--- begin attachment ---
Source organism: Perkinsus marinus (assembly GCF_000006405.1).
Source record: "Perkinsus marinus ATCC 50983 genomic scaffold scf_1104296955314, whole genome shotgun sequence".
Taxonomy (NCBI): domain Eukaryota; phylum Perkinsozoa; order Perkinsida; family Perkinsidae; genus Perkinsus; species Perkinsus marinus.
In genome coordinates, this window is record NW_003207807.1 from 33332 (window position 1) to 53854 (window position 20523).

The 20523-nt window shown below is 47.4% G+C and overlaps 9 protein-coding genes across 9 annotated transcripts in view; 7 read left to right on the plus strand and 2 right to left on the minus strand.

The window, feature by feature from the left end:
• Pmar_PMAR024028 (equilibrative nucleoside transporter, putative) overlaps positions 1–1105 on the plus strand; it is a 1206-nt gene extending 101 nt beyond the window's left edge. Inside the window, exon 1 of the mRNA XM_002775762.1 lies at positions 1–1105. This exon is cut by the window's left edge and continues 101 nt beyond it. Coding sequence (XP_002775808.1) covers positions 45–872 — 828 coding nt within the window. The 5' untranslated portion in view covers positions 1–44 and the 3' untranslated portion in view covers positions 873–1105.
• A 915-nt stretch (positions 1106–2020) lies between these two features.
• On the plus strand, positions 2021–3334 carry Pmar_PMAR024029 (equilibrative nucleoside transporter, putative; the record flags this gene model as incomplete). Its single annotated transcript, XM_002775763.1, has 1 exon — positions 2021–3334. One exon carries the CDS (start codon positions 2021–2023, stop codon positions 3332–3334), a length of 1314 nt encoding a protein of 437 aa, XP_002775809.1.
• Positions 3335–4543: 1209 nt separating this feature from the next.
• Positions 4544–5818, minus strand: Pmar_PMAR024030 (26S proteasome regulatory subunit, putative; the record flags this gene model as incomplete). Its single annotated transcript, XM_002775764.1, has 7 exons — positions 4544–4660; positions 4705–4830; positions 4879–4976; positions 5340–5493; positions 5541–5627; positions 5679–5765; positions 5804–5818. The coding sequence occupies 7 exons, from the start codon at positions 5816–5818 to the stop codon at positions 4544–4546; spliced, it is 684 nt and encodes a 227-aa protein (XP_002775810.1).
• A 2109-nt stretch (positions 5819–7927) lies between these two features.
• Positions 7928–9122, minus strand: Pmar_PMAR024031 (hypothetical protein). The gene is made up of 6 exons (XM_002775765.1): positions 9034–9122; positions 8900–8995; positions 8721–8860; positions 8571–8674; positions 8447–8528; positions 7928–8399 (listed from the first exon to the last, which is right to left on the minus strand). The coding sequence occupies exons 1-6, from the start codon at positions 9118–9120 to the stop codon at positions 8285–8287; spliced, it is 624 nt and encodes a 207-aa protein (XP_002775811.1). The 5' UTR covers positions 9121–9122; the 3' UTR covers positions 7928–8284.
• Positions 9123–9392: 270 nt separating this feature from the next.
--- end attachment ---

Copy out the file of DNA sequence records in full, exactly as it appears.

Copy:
Source organism: Perkinsus marinus (assembly GCF_000006405.1).
Source record: "Perkinsus marinus ATCC 50983 genomic scaffold scf_1104296955314, whole genome shotgun sequence".
Taxonomy (NCBI): domain Eukaryota; phylum Perkinsozoa; order Perkinsida; family Perkinsidae; genus Perkinsus; species Perkinsus marinus.
In genome coordinates, this window is record NW_003207807.1 from 33332 (window position 1) to 53854 (window position 20523).

The 20523-nt window shown below is 47.4% G+C and overlaps 9 protein-coding genes across 9 annotated transcripts in view; 7 read left to right on the plus strand and 2 right to left on the minus strand.

The window, feature by feature from the left end:
• Pmar_PMAR024028 (equilibrative nucleoside transporter, putative) overlaps positions 1–1105 on the plus strand; it is a 1206-nt gene extending 101 nt beyond the window's left edge. Inside the window, exon 1 of the mRNA XM_002775762.1 lies at positions 1–1105. This exon is cut by the window's left edge and continues 101 nt beyond it. Coding sequence (XP_002775808.1) covers positions 45–872 — 828 coding nt within the window. The 5' untranslated portion in view covers positions 1–44 and the 3' untranslated portion in view covers positions 873–1105.
• A 915-nt stretch (positions 1106–2020) lies between these two features.
• On the plus strand, positions 2021–3334 carry Pmar_PMAR024029 (equilibrative nucleoside transporter, putative; the record flags this gene model as incomplete). Its single annotated transcript, XM_002775763.1, has 1 exon — positions 2021–3334. One exon carries the CDS (start codon positions 2021–2023, stop codon positions 3332–3334), a length of 1314 nt encoding a protein of 437 aa, XP_002775809.1.
• Positions 3335–4543: 1209 nt separating this feature from the next.
• Positions 4544–5818, minus strand: Pmar_PMAR024030 (26S proteasome regulatory subunit, putative; the record flags this gene model as incomplete). Its single annotated transcript, XM_002775764.1, has 7 exons — positions 4544–4660; positions 4705–4830; positions 4879–4976; positions 5340–5493; positions 5541–5627; positions 5679–5765; positions 5804–5818. The coding sequence occupies 7 exons, from the start codon at positions 5816–5818 to the stop codon at positions 4544–4546; spliced, it is 684 nt and encodes a 227-aa protein (XP_002775810.1).
• A 2109-nt stretch (positions 5819–7927) lies between these two features.
• Positions 7928–9122, minus strand: Pmar_PMAR024031 (hypothetical protein). The gene is made up of 6 exons (XM_002775765.1): positions 9034–9122; positions 8900–8995; positions 8721–8860; positions 8571–8674; positions 8447–8528; positions 7928–8399 (listed from the first exon to the last, which is right to left on the minus strand). The coding sequence occupies exons 1-6, from the start codon at positions 9118–9120 to the stop codon at positions 8285–8287; spliced, it is 624 nt and encodes a 207-aa protein (XP_002775811.1). The 5' UTR covers positions 9121–9122; the 3' UTR covers positions 7928–8284.
• Positions 9123–9392: 270 nt separating this feature from the next.